Italy finalising guide for co…

Italy finalising guide for comparing open and closed source

Published on: 18/11/2013

The Agenzia per l'Italia Digitale (AGID) is finalising its recommendations on how to best compare open source and proprietary software solutions. The Agency will soon publish the criteria and a guideline written by an expert committee. Reports last week suggested that AGID was to ask for public comments on these texts. Today the agency said this consultation will not take place.


Following a change in the national law in December 2012, Italy's public administrations are to give priority to free and open source, and to the re-use of software paid by other public administrations.

The publication of the work by the expert committee is expected any day now, says Carlo Piana, a lawyer and member of the working group on behalf of the Free Software Foundation Europe and the KDE foundation. Computer scientist Stefano Zacchiroli, who participated in the committee representing the Debian project, also confirms that the agency plans to publish the guidelines around mid-November.

Final accord

The expert committee members met for the first time in January of this year. AGID planned the experts to finish their work in April, but it took more time to get all the members to reach an agreement. Their work was completed in September.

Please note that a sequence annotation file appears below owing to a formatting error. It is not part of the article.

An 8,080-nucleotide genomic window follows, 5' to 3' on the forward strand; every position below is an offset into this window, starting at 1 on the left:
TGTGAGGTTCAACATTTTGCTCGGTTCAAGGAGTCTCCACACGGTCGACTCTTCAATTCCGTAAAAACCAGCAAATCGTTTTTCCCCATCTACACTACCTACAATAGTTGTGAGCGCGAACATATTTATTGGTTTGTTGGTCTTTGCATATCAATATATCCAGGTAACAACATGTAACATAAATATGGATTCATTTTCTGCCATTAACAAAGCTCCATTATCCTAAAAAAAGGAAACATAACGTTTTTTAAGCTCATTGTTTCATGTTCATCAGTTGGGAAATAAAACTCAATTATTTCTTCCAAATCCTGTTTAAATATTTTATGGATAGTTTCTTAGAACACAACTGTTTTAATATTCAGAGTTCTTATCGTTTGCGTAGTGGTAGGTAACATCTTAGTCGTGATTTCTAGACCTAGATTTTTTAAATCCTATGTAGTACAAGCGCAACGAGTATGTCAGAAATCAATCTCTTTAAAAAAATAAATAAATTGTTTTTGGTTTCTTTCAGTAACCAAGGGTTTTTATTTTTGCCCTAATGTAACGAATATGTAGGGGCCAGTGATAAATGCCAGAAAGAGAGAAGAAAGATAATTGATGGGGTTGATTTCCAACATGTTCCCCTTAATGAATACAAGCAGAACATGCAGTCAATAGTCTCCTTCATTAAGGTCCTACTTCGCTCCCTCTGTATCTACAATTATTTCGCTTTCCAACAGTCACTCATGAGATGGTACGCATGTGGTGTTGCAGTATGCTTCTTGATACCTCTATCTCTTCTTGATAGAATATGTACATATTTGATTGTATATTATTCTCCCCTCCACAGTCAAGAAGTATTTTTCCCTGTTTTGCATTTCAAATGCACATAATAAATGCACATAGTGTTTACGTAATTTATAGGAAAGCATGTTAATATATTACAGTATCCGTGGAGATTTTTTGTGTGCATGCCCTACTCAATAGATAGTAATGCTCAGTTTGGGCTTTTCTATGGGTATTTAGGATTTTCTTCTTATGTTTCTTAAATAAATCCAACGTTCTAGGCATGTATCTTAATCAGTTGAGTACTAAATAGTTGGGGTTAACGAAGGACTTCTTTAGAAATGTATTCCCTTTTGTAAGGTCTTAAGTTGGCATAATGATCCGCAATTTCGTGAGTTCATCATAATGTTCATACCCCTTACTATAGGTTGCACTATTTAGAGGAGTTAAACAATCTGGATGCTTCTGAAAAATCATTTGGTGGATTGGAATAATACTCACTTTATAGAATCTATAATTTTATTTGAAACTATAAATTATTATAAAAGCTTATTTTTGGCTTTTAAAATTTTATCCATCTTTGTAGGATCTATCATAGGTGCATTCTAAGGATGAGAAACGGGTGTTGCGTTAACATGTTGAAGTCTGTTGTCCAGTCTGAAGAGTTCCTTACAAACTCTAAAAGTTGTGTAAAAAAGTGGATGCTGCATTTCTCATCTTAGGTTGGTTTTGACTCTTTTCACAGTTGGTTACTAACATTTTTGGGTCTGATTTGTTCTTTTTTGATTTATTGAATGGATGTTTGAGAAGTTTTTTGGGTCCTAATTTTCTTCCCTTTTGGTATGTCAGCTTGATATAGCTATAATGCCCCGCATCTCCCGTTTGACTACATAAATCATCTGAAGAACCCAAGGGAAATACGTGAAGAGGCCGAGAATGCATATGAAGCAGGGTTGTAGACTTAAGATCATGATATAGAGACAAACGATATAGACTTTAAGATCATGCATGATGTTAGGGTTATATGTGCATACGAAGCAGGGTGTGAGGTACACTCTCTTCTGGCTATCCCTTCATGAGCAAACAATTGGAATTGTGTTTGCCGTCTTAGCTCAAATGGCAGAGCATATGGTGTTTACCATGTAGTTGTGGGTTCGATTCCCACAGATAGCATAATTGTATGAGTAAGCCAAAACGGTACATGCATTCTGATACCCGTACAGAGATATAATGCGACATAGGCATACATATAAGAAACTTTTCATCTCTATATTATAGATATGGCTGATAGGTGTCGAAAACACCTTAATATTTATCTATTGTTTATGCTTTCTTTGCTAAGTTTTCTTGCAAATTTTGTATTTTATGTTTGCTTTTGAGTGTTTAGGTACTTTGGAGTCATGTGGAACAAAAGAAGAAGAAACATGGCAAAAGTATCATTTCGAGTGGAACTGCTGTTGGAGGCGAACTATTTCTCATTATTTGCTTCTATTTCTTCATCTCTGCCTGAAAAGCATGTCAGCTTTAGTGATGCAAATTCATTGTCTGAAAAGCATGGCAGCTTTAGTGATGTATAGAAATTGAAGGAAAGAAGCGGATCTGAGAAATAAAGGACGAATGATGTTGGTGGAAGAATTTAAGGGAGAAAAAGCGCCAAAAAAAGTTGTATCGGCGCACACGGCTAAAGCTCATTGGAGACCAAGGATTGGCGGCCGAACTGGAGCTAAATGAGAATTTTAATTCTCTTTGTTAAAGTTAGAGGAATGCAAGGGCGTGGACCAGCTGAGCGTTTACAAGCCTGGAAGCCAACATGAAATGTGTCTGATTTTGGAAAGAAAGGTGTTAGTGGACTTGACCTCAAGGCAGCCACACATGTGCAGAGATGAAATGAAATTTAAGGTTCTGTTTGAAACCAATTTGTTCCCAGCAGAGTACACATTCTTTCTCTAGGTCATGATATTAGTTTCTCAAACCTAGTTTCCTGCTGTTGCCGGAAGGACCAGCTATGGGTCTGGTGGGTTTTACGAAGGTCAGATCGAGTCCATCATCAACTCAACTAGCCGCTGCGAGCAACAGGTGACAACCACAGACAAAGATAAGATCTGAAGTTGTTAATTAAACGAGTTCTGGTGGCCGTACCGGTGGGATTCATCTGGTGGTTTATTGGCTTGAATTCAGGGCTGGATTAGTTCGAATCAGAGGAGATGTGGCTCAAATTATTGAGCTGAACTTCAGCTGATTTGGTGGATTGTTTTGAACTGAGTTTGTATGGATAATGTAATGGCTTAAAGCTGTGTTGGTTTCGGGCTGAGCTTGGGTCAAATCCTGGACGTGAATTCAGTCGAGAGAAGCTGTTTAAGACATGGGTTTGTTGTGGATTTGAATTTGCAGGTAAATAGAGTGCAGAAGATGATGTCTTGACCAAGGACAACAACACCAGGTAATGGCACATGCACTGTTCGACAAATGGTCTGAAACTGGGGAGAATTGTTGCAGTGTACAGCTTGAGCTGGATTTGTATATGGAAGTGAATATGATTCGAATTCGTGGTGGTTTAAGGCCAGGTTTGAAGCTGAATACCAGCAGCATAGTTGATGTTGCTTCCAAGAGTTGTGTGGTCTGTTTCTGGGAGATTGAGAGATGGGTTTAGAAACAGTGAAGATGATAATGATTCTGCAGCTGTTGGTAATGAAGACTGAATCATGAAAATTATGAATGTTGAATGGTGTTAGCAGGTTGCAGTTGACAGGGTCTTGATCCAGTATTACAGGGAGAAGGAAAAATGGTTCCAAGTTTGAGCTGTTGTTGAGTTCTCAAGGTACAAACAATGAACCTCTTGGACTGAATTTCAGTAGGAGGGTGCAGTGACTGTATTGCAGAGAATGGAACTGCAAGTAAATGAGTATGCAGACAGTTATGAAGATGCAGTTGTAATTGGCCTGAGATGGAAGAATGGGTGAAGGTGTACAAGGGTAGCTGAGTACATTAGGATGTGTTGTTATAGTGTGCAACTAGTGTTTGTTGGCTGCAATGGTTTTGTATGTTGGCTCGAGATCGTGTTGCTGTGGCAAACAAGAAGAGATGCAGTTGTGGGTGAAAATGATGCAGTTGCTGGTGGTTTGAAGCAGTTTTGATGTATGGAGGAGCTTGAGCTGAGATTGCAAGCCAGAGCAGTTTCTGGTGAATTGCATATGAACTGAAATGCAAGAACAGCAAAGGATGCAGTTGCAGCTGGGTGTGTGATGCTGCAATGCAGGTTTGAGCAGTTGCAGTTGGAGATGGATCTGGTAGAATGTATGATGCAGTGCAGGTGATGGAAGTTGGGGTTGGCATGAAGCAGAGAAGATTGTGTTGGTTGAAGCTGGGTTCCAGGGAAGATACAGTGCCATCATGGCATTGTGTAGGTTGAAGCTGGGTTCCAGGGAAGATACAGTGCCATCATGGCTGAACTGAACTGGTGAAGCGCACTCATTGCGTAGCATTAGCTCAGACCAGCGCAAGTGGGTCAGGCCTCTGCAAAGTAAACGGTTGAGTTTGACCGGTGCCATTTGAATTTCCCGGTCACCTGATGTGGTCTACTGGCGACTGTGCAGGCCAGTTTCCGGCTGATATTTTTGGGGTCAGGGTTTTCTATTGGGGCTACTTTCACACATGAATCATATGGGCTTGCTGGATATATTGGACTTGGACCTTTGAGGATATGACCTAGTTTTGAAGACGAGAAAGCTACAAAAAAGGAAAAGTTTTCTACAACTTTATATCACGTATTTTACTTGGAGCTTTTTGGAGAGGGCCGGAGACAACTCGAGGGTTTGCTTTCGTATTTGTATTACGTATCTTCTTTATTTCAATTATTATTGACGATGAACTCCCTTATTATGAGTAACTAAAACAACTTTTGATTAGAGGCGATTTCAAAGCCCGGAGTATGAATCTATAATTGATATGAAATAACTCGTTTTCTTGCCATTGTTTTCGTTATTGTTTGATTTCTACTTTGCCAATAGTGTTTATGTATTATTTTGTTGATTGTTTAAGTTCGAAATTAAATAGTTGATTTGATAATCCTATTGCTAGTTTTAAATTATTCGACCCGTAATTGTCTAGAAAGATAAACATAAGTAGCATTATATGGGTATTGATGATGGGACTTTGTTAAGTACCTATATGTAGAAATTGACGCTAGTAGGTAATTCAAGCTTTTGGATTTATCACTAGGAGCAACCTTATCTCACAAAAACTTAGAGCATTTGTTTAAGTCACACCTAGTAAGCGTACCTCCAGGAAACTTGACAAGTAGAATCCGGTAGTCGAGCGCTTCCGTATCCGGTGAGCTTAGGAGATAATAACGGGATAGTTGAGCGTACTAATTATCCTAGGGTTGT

Last week Monday, Italian lawyer Guglielmo Troiano writes on Opensource, a web site for the open source community created by Linux-distributor Red Hat: "The on-going debate regarding the use of free and open source software in Italy seems to be coming to a satisfactory conclusion." He suggests that the agency is to "launch a public consultation" before publication. A spokesperson for AGID said today that the agency "is not planning to perform a public consultation for the guidelines."

Troiano expects that open source software will increase efficiency of public administrations. "For the public administration, it is important that the software works only for the purpose for which it was procured. Beyond that, its value is irrelevant. As such, the return on investment is measured essentially in terms of efficiency. Efficiency which, in turn, must be measured both in immediate terms (saving of resources with an equal output or increased output utilizing the same resources), in long-term savings (lower cost for the update, adaptation, migration to the achievement of obsolescence or the appearance of more efficient systems), and in terms of positive effects to the general or local economy (spillover effects)."


More information:

Article by Guglielmo Troiano
Article by Simone Aliprandi and Carlo Piana
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